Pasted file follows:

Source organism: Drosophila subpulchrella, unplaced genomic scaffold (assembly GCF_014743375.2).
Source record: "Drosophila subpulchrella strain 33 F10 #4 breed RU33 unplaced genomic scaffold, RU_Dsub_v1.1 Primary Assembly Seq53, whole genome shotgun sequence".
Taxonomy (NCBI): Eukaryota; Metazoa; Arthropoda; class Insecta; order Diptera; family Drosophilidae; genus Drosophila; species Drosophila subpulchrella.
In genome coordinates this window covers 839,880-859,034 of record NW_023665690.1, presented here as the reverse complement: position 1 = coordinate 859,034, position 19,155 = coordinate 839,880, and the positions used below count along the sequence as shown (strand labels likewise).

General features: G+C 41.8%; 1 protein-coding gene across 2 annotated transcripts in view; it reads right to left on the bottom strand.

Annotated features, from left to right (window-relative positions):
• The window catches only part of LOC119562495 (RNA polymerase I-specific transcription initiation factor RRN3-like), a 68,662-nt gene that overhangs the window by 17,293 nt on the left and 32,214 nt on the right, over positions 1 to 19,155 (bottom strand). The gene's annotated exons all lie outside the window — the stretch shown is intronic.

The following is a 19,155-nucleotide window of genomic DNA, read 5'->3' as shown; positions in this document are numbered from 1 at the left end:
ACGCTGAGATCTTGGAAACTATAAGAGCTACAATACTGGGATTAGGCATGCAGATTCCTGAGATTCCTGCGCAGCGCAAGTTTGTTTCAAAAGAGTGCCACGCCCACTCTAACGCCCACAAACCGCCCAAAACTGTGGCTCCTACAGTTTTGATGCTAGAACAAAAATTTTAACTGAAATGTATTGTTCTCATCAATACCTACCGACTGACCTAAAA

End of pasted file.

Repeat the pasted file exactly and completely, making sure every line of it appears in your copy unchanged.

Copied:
Source organism: Drosophila subpulchrella, unplaced genomic scaffold (assembly GCF_014743375.2).
Source record: "Drosophila subpulchrella strain 33 F10 #4 breed RU33 unplaced genomic scaffold, RU_Dsub_v1.1 Primary Assembly Seq53, whole genome shotgun sequence".
Taxonomy (NCBI): Eukaryota; Metazoa; Arthropoda; class Insecta; order Diptera; family Drosophilidae; genus Drosophila; species Drosophila subpulchrella.
In genome coordinates this window covers 839,880-859,034 of record NW_023665690.1, presented here as the reverse complement: position 1 = coordinate 859,034, position 19,155 = coordinate 839,880, and the positions used below count along the sequence as shown (strand labels likewise).

General features: G+C 41.8%; 1 protein-coding gene across 2 annotated transcripts in view; it reads right to left on the bottom strand.

Annotated features, from left to right (window-relative positions):
• The window catches only part of LOC119562495 (RNA polymerase I-specific transcription initiation factor RRN3-like), a 68,662-nt gene that overhangs the window by 17,293 nt on the left and 32,214 nt on the right, over positions 1 to 19,155 (bottom strand). The gene's annotated exons all lie outside the window — the stretch shown is intronic.

The following is a 19,155-nucleotide window of genomic DNA, read 5'->3' as shown; positions in this document are numbered from 1 at the left end:
ACGCTGAGATCTTGGAAACTATAAGAGCTACAATACTGGGATTAGGCATGCAGATTCCTGAGATTCCTGCGCAGCGCAAGTTTGTTTCAAAAGAGTGCCACGCCCACTCTAACGCCCACAAACCGCCCAAAACTGTGGCTCCTACAGTTTTGATGCTAGAACAAAAATTTTAACTGAAATGTATTGTTCTCATCAATACCTACCGACTGACCTAAAA